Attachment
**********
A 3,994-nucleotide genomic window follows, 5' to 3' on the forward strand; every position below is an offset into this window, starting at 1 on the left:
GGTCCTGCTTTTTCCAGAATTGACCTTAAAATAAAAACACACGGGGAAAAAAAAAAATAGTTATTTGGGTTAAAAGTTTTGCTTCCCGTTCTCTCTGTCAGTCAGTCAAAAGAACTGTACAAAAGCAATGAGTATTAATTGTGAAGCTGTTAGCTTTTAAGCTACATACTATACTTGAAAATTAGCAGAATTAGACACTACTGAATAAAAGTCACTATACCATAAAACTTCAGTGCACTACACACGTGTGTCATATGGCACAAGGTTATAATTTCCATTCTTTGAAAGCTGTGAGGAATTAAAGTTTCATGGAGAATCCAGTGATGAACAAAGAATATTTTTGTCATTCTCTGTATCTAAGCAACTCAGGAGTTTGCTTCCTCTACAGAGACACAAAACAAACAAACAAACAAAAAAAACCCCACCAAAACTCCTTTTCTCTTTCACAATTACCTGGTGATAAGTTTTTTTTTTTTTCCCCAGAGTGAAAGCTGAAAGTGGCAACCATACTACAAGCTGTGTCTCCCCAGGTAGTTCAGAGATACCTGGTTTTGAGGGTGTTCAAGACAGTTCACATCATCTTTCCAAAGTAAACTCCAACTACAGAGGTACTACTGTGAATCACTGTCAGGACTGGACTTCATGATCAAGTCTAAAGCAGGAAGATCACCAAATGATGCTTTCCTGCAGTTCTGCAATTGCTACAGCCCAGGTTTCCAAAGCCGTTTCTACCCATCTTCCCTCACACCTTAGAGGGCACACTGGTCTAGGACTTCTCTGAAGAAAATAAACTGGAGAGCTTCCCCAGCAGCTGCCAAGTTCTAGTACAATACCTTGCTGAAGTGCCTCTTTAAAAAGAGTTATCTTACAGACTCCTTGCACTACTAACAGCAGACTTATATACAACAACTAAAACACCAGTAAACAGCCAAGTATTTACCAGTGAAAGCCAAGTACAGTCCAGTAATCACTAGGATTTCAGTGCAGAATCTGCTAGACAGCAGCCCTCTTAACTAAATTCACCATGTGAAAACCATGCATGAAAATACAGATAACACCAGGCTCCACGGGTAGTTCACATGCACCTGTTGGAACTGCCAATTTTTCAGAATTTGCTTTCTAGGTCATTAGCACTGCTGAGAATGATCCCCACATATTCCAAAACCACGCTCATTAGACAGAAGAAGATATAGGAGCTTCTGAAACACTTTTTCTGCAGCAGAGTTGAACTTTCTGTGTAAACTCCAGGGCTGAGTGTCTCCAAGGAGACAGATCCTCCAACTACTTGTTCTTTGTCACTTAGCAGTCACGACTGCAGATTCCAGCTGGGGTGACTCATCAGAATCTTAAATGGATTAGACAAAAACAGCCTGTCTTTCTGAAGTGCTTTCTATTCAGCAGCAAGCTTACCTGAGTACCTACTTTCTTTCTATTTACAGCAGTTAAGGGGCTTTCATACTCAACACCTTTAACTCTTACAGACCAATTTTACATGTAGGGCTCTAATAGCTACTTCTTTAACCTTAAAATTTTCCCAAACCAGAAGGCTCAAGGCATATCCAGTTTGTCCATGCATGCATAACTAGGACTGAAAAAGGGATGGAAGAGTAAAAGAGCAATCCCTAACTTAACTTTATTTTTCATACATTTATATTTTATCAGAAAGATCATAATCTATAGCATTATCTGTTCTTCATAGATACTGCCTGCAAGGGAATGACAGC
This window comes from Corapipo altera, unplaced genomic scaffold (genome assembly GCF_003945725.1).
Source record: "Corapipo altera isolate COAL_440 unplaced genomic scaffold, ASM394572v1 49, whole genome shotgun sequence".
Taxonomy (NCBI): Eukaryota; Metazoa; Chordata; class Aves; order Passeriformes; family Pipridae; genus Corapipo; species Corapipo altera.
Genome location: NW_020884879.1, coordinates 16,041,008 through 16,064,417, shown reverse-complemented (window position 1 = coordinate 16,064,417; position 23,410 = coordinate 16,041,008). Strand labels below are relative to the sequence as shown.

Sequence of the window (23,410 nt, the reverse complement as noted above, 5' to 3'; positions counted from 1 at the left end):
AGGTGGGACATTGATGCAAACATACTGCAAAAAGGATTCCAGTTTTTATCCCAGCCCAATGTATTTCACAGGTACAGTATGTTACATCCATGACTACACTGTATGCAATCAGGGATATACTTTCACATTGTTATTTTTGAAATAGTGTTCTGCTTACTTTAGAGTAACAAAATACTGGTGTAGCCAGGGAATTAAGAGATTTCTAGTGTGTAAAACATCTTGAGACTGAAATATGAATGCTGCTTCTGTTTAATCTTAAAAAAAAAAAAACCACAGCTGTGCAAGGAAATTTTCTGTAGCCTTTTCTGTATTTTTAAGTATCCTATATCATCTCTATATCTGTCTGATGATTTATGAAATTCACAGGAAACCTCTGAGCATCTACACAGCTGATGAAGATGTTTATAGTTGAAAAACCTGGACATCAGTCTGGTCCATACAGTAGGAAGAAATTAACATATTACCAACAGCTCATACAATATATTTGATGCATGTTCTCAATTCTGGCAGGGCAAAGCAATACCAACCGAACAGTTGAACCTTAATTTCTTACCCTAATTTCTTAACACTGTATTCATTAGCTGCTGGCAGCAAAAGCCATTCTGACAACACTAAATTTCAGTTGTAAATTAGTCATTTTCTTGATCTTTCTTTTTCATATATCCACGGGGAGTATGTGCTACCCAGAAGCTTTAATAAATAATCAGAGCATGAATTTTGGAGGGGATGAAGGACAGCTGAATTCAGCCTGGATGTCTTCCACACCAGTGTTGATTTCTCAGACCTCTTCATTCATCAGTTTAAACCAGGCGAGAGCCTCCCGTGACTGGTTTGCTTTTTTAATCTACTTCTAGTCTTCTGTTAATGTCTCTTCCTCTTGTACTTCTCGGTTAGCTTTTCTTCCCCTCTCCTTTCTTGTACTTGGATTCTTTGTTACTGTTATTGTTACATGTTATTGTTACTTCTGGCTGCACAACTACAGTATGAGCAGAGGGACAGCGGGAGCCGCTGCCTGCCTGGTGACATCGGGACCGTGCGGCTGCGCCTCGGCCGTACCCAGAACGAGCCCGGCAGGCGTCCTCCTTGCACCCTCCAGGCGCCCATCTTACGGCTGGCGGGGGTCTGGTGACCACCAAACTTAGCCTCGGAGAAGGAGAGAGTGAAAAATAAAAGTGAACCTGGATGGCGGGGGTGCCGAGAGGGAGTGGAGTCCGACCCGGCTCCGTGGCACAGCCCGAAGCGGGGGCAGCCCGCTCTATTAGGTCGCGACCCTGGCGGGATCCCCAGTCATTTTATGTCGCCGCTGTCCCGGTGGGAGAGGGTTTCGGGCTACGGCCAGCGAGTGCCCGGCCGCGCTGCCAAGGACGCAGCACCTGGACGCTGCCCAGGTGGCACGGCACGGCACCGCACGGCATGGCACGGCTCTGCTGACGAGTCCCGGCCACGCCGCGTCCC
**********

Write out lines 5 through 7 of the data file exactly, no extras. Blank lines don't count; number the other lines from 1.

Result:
Taxonomy (NCBI): Eukaryota; Metazoa; Chordata; class Aves; order Passeriformes; family Pipridae; genus Corapipo; species Corapipo altera.
Genome location: NW_020884879.1, coordinates 16,041,008 through 16,064,417, shown reverse-complemented (window position 1 = coordinate 16,064,417; position 23,410 = coordinate 16,041,008). Strand labels below are relative to the sequence as shown.

Sequence of the window (23,410 nt, the reverse complement as noted above, 5' to 3'; positions counted from 1 at the left end):